Most people’s immune responses are powerful enough to prevent the SARS-CoV-2 virus from spreading throughout the body that they are immune to pneumonia. However, experts have been stumped as to how the intruder is confined in the upper respiratory system.
Image Credit: Ludwig-Maximilians-Universität München.
Working in collaboration with other research institutions, scientists at LMU’s University of Munich Hospital, led by Dr med. Kami Pekayvaz, Alexander Leunig, Associate Professor Dr med. Konstantin Stark, and Dr med. Leo Nicolai discovered that people with mild disease classes had a particular, specific antiviral increase in the levels of so-called interferon-stimulated genes.
According to current studies, 90% of SARS-CoV-2 infected people can effectively fight the virus, preventing a serious infection of the lungs. To figure out how this occurs, the researchers looked at blood samples and nose swabs from over 100 individuals, using a variety of methodologies to analyze genes, proteins, and other components involved in the immune response. Researchers paired their findings with clinical evidence already available.
The study’s major goal was to look at patient samples throughout the disease. First, the scientists intensively observed and studied a group of patients with risk indicators for a serious course of the disease, differentiating between those with and without respiratory involvement. The results were subsequently confirmed in a large population of outpatients with modest disease progression.
Authors from the Medical Clinic and Polyclinic I located in the Munich district of Großhadern added, “We discovered that early on in the disease, patients who had hardly any or no symptoms at all exhibited a very strong antiviral response in the immune cells in the blood. You can picture these as a whole arsenal of proteins that cells can use against viral intruders.”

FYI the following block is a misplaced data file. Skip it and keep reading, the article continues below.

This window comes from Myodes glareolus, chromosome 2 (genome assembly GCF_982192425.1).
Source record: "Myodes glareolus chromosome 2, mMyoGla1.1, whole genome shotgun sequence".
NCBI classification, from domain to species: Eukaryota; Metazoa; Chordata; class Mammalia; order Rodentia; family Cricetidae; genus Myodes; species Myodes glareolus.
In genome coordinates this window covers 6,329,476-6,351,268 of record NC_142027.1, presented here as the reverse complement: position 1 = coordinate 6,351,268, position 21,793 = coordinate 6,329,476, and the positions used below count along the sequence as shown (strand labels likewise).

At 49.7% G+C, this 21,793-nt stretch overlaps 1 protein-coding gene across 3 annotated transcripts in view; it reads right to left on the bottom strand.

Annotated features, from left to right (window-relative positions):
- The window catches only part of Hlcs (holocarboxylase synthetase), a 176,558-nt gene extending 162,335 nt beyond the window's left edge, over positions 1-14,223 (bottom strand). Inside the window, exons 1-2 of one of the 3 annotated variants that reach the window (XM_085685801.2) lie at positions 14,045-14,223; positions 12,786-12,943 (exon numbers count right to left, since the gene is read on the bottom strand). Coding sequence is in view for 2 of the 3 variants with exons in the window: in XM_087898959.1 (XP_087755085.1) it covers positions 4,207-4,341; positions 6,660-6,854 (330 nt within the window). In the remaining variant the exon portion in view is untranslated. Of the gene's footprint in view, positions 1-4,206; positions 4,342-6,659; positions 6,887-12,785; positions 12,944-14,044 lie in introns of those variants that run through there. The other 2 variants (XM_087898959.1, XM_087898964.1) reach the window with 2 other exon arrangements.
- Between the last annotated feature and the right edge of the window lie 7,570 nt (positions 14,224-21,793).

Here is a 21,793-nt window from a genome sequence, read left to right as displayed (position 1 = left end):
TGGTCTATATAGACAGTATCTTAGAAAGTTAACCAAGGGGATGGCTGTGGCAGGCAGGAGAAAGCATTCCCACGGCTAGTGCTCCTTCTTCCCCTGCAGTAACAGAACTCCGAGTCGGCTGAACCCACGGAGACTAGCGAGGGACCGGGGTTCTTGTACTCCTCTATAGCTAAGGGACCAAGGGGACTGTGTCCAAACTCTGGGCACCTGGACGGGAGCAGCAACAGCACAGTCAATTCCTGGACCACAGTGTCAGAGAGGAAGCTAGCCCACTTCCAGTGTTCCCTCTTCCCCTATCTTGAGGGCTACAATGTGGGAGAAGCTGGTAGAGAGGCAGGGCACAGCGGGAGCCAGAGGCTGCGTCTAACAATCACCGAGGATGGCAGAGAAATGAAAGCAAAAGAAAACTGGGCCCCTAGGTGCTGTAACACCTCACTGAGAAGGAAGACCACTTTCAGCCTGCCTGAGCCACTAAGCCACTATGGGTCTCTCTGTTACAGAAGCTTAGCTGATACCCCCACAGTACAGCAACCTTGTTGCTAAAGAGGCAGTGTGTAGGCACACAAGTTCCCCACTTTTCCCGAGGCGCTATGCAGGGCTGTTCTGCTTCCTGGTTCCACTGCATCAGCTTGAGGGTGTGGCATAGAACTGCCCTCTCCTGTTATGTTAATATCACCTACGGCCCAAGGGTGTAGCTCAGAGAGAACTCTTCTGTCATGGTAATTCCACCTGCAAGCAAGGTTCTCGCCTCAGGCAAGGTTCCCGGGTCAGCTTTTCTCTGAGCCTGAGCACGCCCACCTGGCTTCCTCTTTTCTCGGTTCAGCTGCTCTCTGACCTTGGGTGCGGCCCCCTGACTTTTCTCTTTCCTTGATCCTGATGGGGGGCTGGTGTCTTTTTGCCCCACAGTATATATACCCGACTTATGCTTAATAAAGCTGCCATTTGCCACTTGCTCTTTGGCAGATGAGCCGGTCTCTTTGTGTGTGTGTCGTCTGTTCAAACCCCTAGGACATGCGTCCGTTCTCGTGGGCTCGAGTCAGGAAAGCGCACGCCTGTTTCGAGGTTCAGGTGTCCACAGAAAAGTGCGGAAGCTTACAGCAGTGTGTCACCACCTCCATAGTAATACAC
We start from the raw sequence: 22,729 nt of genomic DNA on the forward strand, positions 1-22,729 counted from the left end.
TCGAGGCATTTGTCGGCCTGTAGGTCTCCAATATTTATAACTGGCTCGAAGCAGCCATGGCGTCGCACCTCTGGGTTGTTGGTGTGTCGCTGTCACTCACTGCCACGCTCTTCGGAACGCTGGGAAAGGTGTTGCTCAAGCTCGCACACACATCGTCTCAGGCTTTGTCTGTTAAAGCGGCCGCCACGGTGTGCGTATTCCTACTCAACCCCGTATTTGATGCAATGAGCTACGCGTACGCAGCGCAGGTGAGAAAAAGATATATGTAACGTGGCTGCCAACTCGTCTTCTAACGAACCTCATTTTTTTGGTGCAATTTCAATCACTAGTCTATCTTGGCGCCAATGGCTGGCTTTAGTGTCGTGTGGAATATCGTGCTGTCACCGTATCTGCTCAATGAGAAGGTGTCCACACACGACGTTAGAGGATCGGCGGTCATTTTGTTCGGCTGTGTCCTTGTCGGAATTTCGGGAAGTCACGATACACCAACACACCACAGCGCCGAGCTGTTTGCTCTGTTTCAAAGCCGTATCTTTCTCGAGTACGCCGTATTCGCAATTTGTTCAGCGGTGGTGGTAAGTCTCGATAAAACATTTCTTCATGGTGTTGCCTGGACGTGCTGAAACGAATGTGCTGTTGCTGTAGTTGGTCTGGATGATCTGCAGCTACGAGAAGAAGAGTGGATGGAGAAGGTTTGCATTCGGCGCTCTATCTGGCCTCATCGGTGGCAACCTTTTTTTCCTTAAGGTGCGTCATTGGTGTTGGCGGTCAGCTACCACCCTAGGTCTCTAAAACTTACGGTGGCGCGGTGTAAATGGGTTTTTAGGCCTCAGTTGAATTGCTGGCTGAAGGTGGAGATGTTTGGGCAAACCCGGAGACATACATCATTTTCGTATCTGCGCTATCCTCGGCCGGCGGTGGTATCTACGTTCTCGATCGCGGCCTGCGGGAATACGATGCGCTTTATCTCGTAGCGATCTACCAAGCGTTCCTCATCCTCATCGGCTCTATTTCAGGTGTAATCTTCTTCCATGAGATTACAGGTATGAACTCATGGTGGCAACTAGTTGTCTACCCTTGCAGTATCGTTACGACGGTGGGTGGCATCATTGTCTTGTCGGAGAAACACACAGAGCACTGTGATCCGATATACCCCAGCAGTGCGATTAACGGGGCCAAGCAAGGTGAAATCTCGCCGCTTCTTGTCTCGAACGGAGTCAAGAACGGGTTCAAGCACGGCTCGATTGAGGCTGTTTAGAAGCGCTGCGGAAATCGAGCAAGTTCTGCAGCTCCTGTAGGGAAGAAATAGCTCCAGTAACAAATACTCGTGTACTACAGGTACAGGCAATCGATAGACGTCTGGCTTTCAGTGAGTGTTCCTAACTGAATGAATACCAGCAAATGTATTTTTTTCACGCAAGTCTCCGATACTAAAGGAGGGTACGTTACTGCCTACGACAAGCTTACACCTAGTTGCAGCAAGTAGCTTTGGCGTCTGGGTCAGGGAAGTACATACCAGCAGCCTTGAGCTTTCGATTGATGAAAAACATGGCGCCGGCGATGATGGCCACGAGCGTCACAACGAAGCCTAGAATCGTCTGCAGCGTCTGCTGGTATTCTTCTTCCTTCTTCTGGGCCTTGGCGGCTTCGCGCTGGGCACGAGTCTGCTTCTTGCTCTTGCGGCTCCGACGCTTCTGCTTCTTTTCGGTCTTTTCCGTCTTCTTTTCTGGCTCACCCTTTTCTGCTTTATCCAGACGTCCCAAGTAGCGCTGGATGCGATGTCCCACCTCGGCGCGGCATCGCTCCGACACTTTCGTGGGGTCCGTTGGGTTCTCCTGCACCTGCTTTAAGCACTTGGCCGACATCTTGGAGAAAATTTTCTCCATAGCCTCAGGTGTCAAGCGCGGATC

The authors added, “We think that this type of immune response prevents further spread of the virus, as the body is put on alert, meaning for example that the lung tissue is prepared for the intruder.”
Upregulation of interferon-stimulated genes characterizes the response (ISGs). Furthermore, so-called natural killer cells and T cells appear to be less hostile against other cells in moderate instances. This is most likely to keep the body’s cells from being injured. Finally, an anti-inflammatory monocyte signature was found, which is indicative of a protective response.
In conclusion, the scientists noted to have discovered a “specific immunological signature” that can stop the SARS-CoV-2 virus from propagating throughout the body. Surprisingly, this immune response is independent of antibodies at first, as they are formed later in the disease.
“One goal now would be to modulate the immune system of high-risk patients or of individuals after viral exposition to activate these antiviral mechanisms. Approaches already exist towards this—for example, nasal sprays have been used that trigger such a response via interferon alfa or other mechanisms,” concluded authors.
The scientists argue that these tactics should now be improved, emphasizing that such promising strategies might potentially be useful in the future pandemic against viruses other than SARS-CoV-2.
Pekayvaz, K., et al. (2022) Protective immune trajectories in early viral containment of non-pneumonic SARS-CoV-2 infection. Nature Communications. doi.org/10.1038/s41467-022-28508-0.